WESTERN BLACK BRIDGED
The Western Black Bridged Leaf Turtle, (or
'Southern Stripe-necked Leaf Turtle' as it is also sometimes referred to) comes
from Cardamom Mountains in Cambodia. In 2013 all species of Cyclemys
were listed CITES Appendix ll, to protect them from over collection for food and the Pet
Trade. It is now an offence to trade in wild collected Cyclemys
of all species.
They are one of the few Turtle species that can
feed on land as well as in the water. They are omnivorous, but Adults tend more
vegetarian preferring more fruit in their diet. (WARNING:
DON'T FEED BANANA PEEL, THIS CAN BE FATAL!!)
Both the male and female Western Black Bridged Leaf
Turtle grow to approximately 23cm. The male has a larger tail and is more
elongate in the shell in comparison to the female.
The shell of the adult Western Black Bridged Leaf Turtle ranges from an
olive-brown to dark brown carapace, and orange-yellow to yellow plastron. With age they
lose the spectacular 'radiating leaf vein' patterning seen on the juvenile below. The skin
can range from an olive or grey-green shade. The striping on the neck is a very pale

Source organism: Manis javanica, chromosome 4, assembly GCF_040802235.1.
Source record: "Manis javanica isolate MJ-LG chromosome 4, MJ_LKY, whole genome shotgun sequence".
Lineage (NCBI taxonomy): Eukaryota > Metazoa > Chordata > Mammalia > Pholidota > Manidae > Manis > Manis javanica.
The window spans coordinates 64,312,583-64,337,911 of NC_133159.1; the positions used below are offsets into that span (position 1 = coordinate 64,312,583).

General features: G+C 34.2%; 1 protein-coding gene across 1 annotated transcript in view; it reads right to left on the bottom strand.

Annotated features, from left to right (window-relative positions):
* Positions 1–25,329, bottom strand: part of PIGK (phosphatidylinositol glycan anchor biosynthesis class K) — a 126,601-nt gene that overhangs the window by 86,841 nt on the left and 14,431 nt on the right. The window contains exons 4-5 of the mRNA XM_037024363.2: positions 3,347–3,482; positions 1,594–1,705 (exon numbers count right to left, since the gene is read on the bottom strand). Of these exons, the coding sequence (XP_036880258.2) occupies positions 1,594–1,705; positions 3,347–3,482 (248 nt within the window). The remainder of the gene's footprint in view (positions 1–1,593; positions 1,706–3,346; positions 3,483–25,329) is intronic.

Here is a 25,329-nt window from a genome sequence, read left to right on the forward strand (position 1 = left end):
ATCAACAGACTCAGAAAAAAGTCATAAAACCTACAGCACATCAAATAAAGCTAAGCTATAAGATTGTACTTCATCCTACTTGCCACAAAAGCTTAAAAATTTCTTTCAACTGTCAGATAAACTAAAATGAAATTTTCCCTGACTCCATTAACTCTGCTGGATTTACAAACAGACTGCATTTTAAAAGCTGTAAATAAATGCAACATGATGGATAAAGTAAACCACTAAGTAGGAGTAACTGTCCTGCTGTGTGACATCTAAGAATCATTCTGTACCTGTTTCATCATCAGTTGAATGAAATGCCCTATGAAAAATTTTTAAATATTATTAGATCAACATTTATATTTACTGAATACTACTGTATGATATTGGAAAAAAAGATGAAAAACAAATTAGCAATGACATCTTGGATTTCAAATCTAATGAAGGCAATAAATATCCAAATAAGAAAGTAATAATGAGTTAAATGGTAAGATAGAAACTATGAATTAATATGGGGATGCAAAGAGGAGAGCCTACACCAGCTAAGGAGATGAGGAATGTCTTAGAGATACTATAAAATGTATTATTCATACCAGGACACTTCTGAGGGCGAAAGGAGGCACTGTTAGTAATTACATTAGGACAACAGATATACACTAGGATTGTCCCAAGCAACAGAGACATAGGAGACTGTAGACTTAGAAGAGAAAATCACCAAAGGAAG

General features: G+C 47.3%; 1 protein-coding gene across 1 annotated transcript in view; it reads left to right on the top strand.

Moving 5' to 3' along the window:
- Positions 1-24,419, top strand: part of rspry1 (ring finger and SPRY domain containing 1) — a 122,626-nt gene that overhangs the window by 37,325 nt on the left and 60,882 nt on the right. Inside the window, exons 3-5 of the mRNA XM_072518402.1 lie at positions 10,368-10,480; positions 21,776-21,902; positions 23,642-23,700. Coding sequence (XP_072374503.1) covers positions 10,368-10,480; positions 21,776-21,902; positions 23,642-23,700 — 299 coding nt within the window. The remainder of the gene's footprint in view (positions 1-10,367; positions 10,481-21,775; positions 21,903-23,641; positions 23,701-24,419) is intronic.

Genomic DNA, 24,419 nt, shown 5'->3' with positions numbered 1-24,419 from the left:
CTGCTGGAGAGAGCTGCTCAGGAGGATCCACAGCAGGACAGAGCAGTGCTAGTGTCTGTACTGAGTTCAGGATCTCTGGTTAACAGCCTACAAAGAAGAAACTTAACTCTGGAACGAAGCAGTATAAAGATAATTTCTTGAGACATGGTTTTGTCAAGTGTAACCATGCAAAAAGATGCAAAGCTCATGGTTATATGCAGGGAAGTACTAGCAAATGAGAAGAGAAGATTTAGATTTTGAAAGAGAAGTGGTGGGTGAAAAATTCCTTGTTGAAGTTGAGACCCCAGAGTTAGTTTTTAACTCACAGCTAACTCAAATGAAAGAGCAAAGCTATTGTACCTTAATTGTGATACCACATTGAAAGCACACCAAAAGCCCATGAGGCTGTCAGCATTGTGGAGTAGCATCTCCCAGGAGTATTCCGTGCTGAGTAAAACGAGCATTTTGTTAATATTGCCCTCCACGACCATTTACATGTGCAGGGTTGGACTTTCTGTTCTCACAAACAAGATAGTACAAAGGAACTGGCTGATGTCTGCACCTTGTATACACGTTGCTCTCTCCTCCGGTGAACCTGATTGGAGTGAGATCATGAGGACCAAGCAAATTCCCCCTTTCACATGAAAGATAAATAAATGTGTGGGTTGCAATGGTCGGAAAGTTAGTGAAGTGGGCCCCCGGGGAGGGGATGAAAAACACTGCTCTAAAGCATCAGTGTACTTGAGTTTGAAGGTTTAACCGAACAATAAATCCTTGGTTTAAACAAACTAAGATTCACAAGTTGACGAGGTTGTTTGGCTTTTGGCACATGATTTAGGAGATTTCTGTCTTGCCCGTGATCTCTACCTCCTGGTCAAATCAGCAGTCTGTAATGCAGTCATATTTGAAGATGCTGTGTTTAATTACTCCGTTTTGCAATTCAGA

Hatchling and Juvenile Western Black Bridged Leaf Turtles scutes have an
amazing 'radiating leaf vein' pattern on their carapace and plastron.
Adult females lay one clutch of 3-6 large eggs (up to
60mm long & weigh up to 36 grams) per year. Unlike most other species of Turtles that
lay their eggs in holes dug in the ground, Western Black Bridged Leaf Turtles
lay their eggs on top of the ground in a small depression under over hanging grasses.
Females have a hinged plastron that allows her to lay such large eggs.
Western Black Bridged Leaf Turtles are semi aquatic Turtles and spend
almost as much time out of the water as they do in the water. They are 'bottom
walkers' just like the Reeve's Turtles. This means that they aren't strong
swimmers like true 'aquatic' Turtles, (ie: Eastern Snake-neck Turtles, Red-eared Turtles,
Eastern River Cooters) and tend to walk along the bottom of their pond / tank rather than
swim. Like the Reeve's Turtles, juveniles are better swimmers than adults. If you intend
keeping Western Black Bridged Leaf Turtles in deeper water, the water
temperatures must stay above 20oC to prevent drowning. I strongly recommend
that these Turtles are able to reach the water surface whilst standing on the bottom of
their pond / tank.
The below photos are 2012/13 hatchlings hatched here at Hot
House Turtles. These photos were taken when the Western Black Bridged Leaf Turtles
are at one week of age. Notice how black the 'Black Bridge' is. This key identification
marking is evident from day one for this species and is a determining factor between
closely related Cyclemys pulchristriata! The leaf vein
patterning develops at approximately three months of age.
Currently the Western Black Bridged Leaf Turtles are
bred in extremely low numbers in NZ. This is due to there being so few breeding pairs,
their low clutch numbers and their specific incubation requirements.
The Western Black Bridged Leaf Turtle are
very personable and reasonably hardy Turtles, and is ideal for those who want to keep